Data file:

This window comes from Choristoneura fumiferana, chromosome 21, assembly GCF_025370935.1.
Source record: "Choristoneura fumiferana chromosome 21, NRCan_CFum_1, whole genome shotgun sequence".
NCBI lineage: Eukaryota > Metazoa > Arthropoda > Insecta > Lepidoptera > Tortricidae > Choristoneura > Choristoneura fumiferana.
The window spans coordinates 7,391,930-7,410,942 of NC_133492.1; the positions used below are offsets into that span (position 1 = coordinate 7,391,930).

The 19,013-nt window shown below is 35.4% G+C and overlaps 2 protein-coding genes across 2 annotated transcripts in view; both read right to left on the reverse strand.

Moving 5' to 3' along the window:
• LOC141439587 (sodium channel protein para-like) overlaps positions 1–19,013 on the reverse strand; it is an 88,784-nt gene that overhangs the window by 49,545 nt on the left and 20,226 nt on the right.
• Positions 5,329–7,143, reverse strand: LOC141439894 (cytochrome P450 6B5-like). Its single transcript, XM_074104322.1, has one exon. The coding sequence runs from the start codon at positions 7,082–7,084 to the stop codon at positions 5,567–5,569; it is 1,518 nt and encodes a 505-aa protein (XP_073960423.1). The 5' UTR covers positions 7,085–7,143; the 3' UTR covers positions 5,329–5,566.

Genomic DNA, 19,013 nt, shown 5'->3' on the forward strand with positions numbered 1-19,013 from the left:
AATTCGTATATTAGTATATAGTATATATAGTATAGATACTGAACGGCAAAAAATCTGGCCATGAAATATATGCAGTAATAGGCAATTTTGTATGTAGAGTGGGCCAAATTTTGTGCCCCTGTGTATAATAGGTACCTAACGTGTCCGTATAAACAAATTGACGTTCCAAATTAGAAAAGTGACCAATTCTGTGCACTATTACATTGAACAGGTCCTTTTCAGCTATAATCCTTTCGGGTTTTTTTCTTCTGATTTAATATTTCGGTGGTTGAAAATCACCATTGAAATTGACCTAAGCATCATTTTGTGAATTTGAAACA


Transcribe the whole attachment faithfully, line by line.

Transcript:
This window comes from Choristoneura fumiferana, chromosome 21, assembly GCF_025370935.1.
Source record: "Choristoneura fumiferana chromosome 21, NRCan_CFum_1, whole genome shotgun sequence".
NCBI lineage: Eukaryota > Metazoa > Arthropoda > Insecta > Lepidoptera > Tortricidae > Choristoneura > Choristoneura fumiferana.
The window spans coordinates 7,391,930-7,410,942 of NC_133492.1; the positions used below are offsets into that span (position 1 = coordinate 7,391,930).

The 19,013-nt window shown below is 35.4% G+C and overlaps 2 protein-coding genes across 2 annotated transcripts in view; both read right to left on the reverse strand.

Moving 5' to 3' along the window:
• LOC141439587 (sodium channel protein para-like) overlaps positions 1–19,013 on the reverse strand; it is an 88,784-nt gene that overhangs the window by 49,545 nt on the left and 20,226 nt on the right.
• Positions 5,329–7,143, reverse strand: LOC141439894 (cytochrome P450 6B5-like). Its single transcript, XM_074104322.1, has one exon. The coding sequence runs from the start codon at positions 7,082–7,084 to the stop codon at positions 5,567–5,569; it is 1,518 nt and encodes a 505-aa protein (XP_073960423.1). The 5' UTR covers positions 7,085–7,143; the 3' UTR covers positions 5,329–5,566.

Genomic DNA, 19,013 nt, shown 5'->3' on the forward strand with positions numbered 1-19,013 from the left:
AATTCGTATATTAGTATATAGTATATATAGTATAGATACTGAACGGCAAAAAATCTGGCCATGAAATATATGCAGTAATAGGCAATTTTGTATGTAGAGTGGGCCAAATTTTGTGCCCCTGTGTATAATAGGTACCTAACGTGTCCGTATAAACAAATTGACGTTCCAAATTAGAAAAGTGACCAATTCTGTGCACTATTACATTGAACAGGTCCTTTTCAGCTATAATCCTTTCGGGTTTTTTTCTTCTGATTTAATATTTCGGTGGTTGAAAATCACCATTGAAATTGACCTAAGCATCATTTTGTGAATTTGAAACA